Let’s get it on… (in the margin of a prayer book) (Mmm… Marginalia #99)

Usually, marginalia has nothing to do with the text on the page on which it appears. Of course, this hasn’t stopped the acolytes of Michael Camille from creating elaborate explanations of how it does, but nonetheless, meaningful textual commentary through marginalia is the exception rather than the rule.* Still, as a textual scholar first, I’m always happy to find exceptions, and here’s a nice bit of jokey commentary from the margin of a 14th-century Flemish Psalter (Bodl. MS Douce 6):**

For the benefit of my non-paleographically trained readers,*** the text directly above our marginal couple is from Isaiah 38:12, from the writings of King Ezechias concerning what he thinks to be his imminent death. It reads, “Generatio me ablata est, et convoluta est a me …” or “My generation is at an end, and is rolled away from me…” In the Bible story, the solution to Ezechias’s sickness is a prayer that brings Isaiah to heal him with a fig plaster, a remedy that affords him an extra fifteen years of life. In the margins, the solution to a failing generation appears to be rather more direct.

If I had to caption it, I’d go with, “Generation at an end, you say? We’ll see about that! M’lady, if you would kindly assist me, I think there’s a little generating left in me yet…”

It should also be noted that there are two couples in the margin there, one pre- and one post-**** coitus. Often in medieval art, two images next to each other featuring the same principals are used to demonstrate the passage of time,***** so it’s possible we’re watching the successful culmination on the left of a seduction begun on the right.

However, time usually flows left to right****** on manuscript pages,******* so it’s just as possible that we witness one soon-to-be-frustrated couple about to find out that their first-choice assignation location is already occupied.

Or maybe it’s a fourway in the making between some crazy medieval swingers.  You tell me.

And this week I really do mean, you tell me.  Vote in the poll below and let me know which you think it is:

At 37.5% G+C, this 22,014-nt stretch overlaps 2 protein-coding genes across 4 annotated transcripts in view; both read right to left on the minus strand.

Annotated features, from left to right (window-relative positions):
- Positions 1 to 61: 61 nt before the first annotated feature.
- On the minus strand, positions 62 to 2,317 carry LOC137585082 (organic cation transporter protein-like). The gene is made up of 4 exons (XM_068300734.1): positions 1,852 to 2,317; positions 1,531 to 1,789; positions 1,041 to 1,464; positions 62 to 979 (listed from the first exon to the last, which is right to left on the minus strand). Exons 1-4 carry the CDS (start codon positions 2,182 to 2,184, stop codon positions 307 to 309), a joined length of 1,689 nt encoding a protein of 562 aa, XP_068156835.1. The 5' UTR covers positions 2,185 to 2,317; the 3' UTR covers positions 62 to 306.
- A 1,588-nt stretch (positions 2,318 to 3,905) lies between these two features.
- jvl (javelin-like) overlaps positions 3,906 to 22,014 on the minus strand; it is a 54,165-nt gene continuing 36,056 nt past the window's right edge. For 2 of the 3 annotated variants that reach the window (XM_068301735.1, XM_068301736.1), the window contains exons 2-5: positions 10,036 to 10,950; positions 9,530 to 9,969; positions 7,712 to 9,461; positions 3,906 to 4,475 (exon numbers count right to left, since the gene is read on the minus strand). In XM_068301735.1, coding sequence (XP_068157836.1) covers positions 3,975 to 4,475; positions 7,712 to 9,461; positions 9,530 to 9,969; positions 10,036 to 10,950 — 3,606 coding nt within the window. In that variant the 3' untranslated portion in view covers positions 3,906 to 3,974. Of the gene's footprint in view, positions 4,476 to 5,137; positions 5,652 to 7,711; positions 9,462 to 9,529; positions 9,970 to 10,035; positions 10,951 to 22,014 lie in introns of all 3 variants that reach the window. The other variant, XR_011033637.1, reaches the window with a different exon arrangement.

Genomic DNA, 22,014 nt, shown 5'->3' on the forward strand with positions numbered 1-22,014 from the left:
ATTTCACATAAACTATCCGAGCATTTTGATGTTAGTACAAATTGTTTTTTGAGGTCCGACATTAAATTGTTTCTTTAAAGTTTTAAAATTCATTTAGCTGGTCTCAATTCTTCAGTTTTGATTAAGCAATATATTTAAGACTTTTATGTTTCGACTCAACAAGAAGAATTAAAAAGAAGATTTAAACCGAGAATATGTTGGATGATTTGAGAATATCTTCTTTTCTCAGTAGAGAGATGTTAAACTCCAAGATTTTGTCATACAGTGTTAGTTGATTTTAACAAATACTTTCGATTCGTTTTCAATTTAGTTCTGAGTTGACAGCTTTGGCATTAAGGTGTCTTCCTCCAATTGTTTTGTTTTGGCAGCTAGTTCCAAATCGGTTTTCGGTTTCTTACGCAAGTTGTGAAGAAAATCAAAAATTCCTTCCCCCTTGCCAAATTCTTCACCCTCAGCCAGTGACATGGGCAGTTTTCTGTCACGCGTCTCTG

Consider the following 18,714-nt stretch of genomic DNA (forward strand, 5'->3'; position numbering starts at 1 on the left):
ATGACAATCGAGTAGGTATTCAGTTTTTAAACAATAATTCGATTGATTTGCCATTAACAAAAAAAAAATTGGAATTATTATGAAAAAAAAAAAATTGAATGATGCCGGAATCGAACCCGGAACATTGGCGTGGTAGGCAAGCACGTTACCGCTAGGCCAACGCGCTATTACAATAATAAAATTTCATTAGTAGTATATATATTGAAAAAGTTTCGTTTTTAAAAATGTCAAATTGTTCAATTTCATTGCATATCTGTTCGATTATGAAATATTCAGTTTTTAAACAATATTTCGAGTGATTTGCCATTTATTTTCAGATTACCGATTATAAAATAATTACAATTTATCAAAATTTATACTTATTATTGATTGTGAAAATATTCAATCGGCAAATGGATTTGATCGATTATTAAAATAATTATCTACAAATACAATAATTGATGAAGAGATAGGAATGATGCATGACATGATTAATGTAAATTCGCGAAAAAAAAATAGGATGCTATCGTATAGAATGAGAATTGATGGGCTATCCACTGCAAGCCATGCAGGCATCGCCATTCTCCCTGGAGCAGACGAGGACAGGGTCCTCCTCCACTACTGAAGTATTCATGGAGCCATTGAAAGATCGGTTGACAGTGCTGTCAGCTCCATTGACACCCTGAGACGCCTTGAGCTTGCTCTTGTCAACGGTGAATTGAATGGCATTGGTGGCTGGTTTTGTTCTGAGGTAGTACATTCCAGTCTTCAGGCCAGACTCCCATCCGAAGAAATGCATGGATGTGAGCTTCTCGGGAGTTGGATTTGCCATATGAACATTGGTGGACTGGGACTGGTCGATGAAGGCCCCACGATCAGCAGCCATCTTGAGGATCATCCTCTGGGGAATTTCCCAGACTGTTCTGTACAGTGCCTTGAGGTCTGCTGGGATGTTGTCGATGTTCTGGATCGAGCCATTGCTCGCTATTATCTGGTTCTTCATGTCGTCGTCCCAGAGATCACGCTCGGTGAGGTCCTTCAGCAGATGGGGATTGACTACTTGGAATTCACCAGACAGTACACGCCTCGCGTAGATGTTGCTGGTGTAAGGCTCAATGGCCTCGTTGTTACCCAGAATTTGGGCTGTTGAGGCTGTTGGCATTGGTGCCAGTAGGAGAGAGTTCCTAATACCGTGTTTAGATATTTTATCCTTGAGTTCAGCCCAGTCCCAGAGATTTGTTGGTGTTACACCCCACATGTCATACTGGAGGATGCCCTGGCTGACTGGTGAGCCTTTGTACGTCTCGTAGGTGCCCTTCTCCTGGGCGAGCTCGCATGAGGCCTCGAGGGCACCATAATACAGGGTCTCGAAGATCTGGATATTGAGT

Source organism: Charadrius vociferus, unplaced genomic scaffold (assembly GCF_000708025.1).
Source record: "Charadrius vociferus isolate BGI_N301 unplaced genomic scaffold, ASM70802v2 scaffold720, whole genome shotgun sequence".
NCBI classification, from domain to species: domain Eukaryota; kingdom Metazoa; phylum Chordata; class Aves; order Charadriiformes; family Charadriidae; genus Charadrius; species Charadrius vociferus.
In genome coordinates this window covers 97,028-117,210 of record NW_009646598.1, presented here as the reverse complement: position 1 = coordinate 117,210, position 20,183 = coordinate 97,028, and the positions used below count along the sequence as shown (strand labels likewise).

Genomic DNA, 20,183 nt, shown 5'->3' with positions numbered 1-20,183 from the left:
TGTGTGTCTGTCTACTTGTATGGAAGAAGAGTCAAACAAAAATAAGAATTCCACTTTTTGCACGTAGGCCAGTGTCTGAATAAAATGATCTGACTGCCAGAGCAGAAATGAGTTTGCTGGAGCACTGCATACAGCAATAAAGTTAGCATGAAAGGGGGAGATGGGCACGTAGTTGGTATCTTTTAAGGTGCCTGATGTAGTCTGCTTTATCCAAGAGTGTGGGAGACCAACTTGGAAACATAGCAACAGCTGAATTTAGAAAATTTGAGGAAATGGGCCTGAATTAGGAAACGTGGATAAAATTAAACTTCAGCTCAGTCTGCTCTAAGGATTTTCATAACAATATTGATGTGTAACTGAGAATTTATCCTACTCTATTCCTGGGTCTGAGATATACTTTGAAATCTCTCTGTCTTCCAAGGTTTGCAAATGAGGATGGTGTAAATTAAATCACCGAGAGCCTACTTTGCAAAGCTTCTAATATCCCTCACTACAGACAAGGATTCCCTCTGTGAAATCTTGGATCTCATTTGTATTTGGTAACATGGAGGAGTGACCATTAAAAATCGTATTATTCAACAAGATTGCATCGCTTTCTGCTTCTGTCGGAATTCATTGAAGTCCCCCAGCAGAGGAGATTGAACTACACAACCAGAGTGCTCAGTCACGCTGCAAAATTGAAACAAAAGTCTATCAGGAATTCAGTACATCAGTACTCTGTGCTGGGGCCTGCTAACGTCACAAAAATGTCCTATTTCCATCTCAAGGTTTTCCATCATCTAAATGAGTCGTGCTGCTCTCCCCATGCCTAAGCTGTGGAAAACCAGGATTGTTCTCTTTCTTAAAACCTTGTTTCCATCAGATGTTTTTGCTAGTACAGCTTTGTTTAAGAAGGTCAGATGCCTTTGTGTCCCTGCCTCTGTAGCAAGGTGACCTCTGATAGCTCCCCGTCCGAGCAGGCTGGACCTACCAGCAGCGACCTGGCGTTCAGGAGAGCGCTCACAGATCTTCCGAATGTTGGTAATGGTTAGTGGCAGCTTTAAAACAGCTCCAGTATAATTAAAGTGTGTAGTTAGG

Let's get it on, sure, but who's in that contracted "us"?

  • One couple, shown pre- and post- (66%, 73 Votes)
  • Two couples, about to get freaky-deaky 14th-century style (18%, 20 Votes)
  • Two couples, one about to frustrate the other's attempt (16%, 17 Votes)

Total Voters: 110

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  1. * And if you want to fight me on it, I’ll gladly take it outside. Unless you happen to be Michael Camille himself, in which case–Zoinks! A ghost! Run, Scoob! *sounds of feet spinning and legs pumping as runner remains in one place* []
  2. ** A manuscript oft featured here, which I sometimes call ‘The Bumper Book of Medieval Monkeys’. []
  3. *** Though given how hard to read captchas have become lately, I think there’s no one left on the Internet not trained in paleography to some extent []
  4. **** Or possibly intra-. []
  5. ***** As in modern comic strips, so the idea shouldn’t come as any great surprise. []
  6. ****** Or when vertically arranged, top to bottom. []
  7. ******* And in scrolling art like the Bayeux Tapestry. []

Comments on this entry are closed.

  • Steve Muhlberger


    • http://www.gotmedieval.com Got Medieval

      Technical difficulties, please stand by.

      • http://www.gotmedieval.com Got Medieval

        …and fixed.

  • Daniel Liss

    My favorite Medieval epic was always Troilus & Criseyde & Ted & Alice.

  • Catanea

    The chap, given the typical skills of a medieval depictor, looks to be the same; but the ladies appear to have considerably different wimples and noses.
    My first reading was that the chap was different, too, and the right-hand lady was being taken to discover her husband generating with another woman…just an impression, of course.
    Most likely it’s the same couple twice.

  • Mulberry Bush

    Re different wimples – I read it as their exertions had loosened the knots….did medieval ladies REALLY wear their wimples to bed? 

  • Cait

    I too think its the same couple twice. I find it amusing how the lady seems to be leading the man toward the bed chamber, instead of the other way around how it usually is. Or she could be gesturing about the wonderful time she had. 

  • wavelength

    I think it’s one couple.  In the first view on the right you can see the fellow indicating with his hands, the lengths to which he will go to please the lady.

  • http://twitter.com/WaysideArtist na d’onofrio

    Umm…is there something wrong with me? Re: Michael Camille abstract – too much information. I only like to read stuff with pictures!

    • http://www.gotmedieval.com Got Medieval

      So did Camille. *ba-dum tish*

  • Maria

    It looks to me like the same couple twice.  The couple outside the bedchamber looks like sick and sad King Ezechias with his lady, who is saying “Step right this way, your highness.  We’ll have this generational problem fixed in no time.” The curtained area is an elaborate 14th-century cartoon thought bubble. 

  • Guada Balteira

    I’m pretty sure I’ve seen a very similar couple drawn in the exact same position elsewhere (I can’t recall where, this is going to haunt me for a while), maybe whoever made the marginal miniature was, as it often happened, taking ideas from another ms, and as he had some extra space added the prequel by its side, ending up in that messed-up chronology? What kind of other images are there in the ms?

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